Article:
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bandwidth v/s clock rate.

By rohit_2712 ·
this one is for all cisco users. what is the exact difference between "clock rate" and "bandwidth" interface commands on cisco routers? which of these actually change the data transmission speeds, well i personally have seen "clock rate" command making a difference rather than the "bandwidth" command !

experts!! plese help.

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by mshavrov In reply to bandwidth v/s clock rate.

"Clock Rate" is the physical rate, at which data are transmitted. It's your actual speed.

"Bandwidth" command has nothing to do with your physical speed. This is a parameter used by some routing protocol to calculate a routing metric.

For example, you may have 10MBit interface and 100MBit interface going to the same location. By default 10MBit interface will have the bandwidth 10000, and 100 MBit - 100000 accordingly, and your 100 MBit interface will be prefered over the 10 MBit. Now, if you change the bandwidth parameter (bandwidth command at the interface level) for the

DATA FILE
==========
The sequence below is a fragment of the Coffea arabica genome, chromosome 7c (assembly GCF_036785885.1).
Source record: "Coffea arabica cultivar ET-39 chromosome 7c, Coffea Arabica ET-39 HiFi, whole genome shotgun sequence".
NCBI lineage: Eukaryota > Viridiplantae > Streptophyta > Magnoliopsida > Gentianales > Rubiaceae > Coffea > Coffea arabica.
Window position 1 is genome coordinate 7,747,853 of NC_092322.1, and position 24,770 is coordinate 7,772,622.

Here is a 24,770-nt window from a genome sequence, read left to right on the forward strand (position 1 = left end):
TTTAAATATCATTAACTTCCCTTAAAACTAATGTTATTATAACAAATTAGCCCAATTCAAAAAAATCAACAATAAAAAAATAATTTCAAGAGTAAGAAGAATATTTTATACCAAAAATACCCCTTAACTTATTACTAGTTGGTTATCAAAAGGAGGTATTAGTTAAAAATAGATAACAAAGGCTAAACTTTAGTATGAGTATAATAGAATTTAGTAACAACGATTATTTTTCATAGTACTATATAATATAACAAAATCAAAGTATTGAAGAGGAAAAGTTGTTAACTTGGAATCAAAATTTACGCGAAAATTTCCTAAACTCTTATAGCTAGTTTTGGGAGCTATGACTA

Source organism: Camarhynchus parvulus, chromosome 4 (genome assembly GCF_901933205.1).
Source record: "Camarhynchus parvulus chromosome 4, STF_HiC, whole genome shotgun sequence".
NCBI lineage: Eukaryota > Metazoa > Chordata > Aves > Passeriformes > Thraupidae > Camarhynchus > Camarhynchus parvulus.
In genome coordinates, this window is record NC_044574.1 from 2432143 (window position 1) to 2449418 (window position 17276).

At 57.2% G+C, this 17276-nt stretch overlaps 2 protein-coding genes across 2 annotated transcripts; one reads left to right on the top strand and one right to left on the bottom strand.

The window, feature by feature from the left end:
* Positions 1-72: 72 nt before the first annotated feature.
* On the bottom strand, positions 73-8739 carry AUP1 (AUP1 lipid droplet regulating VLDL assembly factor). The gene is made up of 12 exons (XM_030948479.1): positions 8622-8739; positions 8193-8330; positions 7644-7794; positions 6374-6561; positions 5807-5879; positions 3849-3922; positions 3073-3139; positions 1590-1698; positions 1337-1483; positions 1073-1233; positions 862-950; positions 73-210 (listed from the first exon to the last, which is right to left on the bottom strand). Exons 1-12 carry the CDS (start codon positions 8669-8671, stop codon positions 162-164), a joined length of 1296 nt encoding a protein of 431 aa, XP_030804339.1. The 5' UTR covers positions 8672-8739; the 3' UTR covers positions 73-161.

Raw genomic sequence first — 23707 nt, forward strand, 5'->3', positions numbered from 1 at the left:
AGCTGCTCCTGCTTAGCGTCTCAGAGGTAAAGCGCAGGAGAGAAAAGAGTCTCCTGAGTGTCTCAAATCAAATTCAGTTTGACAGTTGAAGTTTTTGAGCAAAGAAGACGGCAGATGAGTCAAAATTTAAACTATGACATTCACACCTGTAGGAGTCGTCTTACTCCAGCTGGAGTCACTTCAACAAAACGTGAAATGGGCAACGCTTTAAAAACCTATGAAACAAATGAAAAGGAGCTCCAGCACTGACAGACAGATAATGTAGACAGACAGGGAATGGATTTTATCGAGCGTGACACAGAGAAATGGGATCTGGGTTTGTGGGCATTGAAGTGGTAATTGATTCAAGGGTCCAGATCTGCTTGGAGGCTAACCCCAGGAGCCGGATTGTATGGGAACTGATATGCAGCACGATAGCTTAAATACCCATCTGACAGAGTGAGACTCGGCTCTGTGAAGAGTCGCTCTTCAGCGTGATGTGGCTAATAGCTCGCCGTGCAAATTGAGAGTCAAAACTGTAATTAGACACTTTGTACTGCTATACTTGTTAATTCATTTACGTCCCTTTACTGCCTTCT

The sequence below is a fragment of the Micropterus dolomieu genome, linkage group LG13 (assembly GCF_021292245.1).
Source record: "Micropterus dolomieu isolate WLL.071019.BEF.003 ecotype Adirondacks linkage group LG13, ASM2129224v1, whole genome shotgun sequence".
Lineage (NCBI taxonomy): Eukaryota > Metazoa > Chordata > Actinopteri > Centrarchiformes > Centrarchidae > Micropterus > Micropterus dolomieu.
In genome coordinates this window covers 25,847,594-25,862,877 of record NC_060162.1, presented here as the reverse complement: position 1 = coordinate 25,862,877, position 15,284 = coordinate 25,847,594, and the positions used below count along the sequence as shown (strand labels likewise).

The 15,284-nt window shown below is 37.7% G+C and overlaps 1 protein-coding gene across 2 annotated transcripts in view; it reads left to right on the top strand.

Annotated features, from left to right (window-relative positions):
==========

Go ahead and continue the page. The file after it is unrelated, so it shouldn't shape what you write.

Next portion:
100 MBit interface to 1000 (one thousand), even though your physical speed is not changed, your router will think that 10 MBit interface is better route and will use it.

Good luck,

CCNP, CCDP, CCSP, Cisco Voice, Security+, etc.

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by BobTheITBuilder In reply to bandwidth v/s clock rate.

As part of the answer "clockrate" is used in two scenarios, a lab environment and a live environment. The clockrate in a live environment is set on the WAN p2p link from your service providor (DCE)(Wall-Connector). In a lab environment you may have two routers connected together for testing by a WAN link cable but one of the WAN interfaces (DCE)must have a clockrate set to dupe the other (DTE) into thinking it is connected to a service providor connection (DCE). As mentioned earlier by Mike, bandwidth is used in part of the algorithm to calculate the metric of the link.

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by andrenym00378 In reply to bandwidth v/s clock rate.

Many sources on the internet to find an answer for that problem. I'm not an expert in <a href="">ds3</a> connections but you may get an answer at <a href=""></a>

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